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BW Businessworld

Managing Uncertain Times

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The worldwide economic turmoil shows no sign of abating. The European markets are experiencing several simultaneous sovereign debt and banking crises; the US economy is having a very sluggish recovery and volatile equity markets; the Arab world is in the midst of serious political upheavals in a number of countries; and even where there is some economic strength such as China, India and Brazil there is a reliance on trade with the unsure economies of the West. Of course, all of this creates huge uncertainties for businesses. 

Management education must prepare young people to lead businesses in such tumultuous times; and on balance I believe that most top schools offer very effective leadership education, but surely the models will need to change as the working environments for our graduates change. 

If we look at the major MBA programmes of the world in the last ten years, we would have to conclude that they have met a market test. There is strong demand for the top programmes from a diverse world-wide population of experienced and well-educated applicants. The MBA programme has proven to be a global phenomenon with superb people applying to top schools from all corners of the earth. As a matter of fact, even though the absolute numbers applying to MBA programmes have grown in the last ten years, the number of top quality applications has grown even more. Being admitted into a leading programme is perhaps even harder than it was ten years ago. In result of this competitiveness, top schools keep raising their average GMAT scores and other qualifications for entering classes.  

On the other end of the student pipeline, graduates of top programmes are in high demand. At Tuck for instance, the percentages employed for the classes of 2010 and 2011 topped 97 per cent, with increasing salaries, year over year. The record was also seen at several other top MBA programmes. Such employment statistics prove that the demand for best of the managers is extremely high. 

Business schools have responded to the big movements in the business environment in the past, for instance the massive shifts in globalisation, technology, and innovation in the last thirty years have been incorporated into the curricular DNA as have ethics and social responsibility. MBA programmes in addition have worked hard to give a broad exposure to the functions of business, strategy, and general management skills, and they are structured to give ample opportunities for students to dig deep into specialties. And still the question remains: Are we doing all we can to prepare our students for the world of uncertainty and challenges that lie ahead?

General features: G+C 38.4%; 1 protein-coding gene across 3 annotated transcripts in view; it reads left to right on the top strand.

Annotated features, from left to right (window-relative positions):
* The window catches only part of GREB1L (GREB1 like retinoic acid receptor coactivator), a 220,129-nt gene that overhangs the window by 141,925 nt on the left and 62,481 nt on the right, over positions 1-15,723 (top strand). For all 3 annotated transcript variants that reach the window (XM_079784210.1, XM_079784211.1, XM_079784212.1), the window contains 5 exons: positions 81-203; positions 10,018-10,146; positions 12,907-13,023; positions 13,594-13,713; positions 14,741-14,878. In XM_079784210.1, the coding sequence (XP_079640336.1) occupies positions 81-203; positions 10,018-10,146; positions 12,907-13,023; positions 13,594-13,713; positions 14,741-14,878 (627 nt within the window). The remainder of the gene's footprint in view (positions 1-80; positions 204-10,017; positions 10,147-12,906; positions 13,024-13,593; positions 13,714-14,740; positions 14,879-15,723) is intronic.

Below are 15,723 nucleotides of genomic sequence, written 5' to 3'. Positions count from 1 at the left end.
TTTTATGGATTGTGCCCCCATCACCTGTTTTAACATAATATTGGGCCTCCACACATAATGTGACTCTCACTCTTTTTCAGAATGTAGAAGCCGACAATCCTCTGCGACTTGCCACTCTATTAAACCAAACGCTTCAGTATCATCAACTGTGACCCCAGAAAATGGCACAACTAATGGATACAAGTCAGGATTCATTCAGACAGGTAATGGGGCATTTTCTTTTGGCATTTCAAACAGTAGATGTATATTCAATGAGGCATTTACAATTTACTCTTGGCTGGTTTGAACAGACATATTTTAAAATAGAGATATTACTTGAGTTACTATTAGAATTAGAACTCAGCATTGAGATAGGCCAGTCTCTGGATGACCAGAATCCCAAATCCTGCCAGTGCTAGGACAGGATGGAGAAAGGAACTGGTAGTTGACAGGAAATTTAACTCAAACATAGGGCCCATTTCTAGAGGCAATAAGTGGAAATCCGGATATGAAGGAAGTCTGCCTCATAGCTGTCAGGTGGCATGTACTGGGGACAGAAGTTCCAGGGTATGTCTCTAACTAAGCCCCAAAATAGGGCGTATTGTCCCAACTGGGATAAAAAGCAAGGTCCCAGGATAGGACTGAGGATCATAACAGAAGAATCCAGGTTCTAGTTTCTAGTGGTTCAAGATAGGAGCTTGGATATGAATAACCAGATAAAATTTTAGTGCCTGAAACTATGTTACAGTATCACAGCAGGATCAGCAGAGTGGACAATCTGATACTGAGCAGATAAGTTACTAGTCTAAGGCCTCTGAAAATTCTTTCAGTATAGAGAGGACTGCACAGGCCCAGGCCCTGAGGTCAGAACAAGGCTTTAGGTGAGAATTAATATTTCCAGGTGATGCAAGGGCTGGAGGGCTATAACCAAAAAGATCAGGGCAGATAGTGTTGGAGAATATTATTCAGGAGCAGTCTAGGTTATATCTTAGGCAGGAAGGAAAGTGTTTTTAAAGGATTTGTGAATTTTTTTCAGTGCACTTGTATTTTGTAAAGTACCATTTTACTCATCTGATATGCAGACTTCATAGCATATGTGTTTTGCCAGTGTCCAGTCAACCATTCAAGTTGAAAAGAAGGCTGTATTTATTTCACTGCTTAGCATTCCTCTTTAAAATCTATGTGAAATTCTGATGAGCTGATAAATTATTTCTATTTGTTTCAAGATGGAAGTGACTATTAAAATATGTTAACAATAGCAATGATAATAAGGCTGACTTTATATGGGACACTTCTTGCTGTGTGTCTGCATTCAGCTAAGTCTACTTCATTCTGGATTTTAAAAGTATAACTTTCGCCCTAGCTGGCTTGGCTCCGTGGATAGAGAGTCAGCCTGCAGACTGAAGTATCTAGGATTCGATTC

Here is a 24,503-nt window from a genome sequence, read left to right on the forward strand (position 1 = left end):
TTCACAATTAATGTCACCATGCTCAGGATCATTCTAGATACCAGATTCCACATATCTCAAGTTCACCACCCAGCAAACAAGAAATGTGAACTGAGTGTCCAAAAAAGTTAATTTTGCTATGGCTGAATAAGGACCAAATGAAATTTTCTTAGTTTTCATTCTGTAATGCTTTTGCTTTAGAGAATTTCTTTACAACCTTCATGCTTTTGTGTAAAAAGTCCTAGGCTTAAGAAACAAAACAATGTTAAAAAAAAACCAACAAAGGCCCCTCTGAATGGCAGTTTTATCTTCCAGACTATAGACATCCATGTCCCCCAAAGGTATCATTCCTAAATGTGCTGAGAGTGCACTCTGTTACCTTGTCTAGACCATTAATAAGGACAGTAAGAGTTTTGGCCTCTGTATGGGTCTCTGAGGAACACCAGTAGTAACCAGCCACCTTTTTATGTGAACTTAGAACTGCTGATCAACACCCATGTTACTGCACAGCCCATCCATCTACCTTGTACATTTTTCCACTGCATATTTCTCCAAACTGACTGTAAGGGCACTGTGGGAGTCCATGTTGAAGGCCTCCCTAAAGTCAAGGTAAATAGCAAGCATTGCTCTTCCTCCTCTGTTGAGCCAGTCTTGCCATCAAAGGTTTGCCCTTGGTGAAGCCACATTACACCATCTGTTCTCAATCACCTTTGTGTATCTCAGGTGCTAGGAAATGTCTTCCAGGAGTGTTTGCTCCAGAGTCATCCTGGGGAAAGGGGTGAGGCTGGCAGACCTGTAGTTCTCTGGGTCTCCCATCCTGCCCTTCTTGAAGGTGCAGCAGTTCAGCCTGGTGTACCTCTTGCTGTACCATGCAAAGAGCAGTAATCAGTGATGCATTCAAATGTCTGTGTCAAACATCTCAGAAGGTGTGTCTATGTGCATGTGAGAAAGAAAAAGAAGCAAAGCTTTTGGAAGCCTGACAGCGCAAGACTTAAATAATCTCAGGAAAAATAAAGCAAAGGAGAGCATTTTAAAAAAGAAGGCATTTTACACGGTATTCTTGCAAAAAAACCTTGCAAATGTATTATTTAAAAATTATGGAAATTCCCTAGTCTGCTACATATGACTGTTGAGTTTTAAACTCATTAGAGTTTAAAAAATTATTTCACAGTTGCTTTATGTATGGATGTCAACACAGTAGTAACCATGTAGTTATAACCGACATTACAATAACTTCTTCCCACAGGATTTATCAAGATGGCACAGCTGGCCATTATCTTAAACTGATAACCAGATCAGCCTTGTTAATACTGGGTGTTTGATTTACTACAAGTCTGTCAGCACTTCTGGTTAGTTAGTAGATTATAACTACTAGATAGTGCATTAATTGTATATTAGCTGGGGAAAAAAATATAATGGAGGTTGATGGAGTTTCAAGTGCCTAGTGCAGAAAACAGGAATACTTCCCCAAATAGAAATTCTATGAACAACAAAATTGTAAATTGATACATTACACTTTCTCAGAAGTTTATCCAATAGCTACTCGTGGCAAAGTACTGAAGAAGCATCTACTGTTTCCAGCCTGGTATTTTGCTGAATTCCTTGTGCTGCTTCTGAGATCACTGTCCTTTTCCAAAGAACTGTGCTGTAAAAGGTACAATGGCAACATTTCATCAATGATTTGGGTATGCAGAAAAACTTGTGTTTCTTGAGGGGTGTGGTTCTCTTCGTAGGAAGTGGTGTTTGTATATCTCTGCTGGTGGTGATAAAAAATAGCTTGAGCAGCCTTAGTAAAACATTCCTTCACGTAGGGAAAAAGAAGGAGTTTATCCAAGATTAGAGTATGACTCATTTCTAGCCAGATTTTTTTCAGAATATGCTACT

My answer is that we have to work hard to stay ahead of these complicated trends, and training students to have flexible mindsets is a must. The business leader of the future must be extremely flexible about how to deal with new issues. She or he will need the wisdom and courage to be reflective, not impulsive, inspiring but careful of valued traditions, questioning without being discouraging, and creative but also grounded in knowledge and proof. 

Helping students achieve these characteristics is no mean feat. Our current curricula are replete with an incredible amount of knowledge and skills that come in the form of faculty-directed courses and other experiences that give broad coverage and opportunities for concentrations. 

In order to be flexible, leaders of tomorrow will need not only a whole array of skills and knowledge, but also new ways of approaching issues that will guide their inquiry. In most cases the right answer will be the result of an inquiry process and not a direct match with a data base of established knowledge. 

I propose that business schools go beyond the traditional coverage to give their students more flexible approaches to critical thinking. We have the core assets to achieve this exposure within our own research faculty - people who are steeped in critical thinking and who practice it every day and throughout their careers. We must move towards giving our students deep exposure to our faculty thought processes, and to teach how they approach evaluation of issues and evidence.  This exposure along with more explicit exercises in self awareness of our students' own thought processes will help them develop flexible thinking skills that will be broadly applicable in ever-changing business environments. No one can know it all, but every leader can have a powerful and flexible approach to evaluation and analysis, and business schools must help in developing this most relevant of leadership skills.

Paul Danos is dean of the US based Tuck School of Business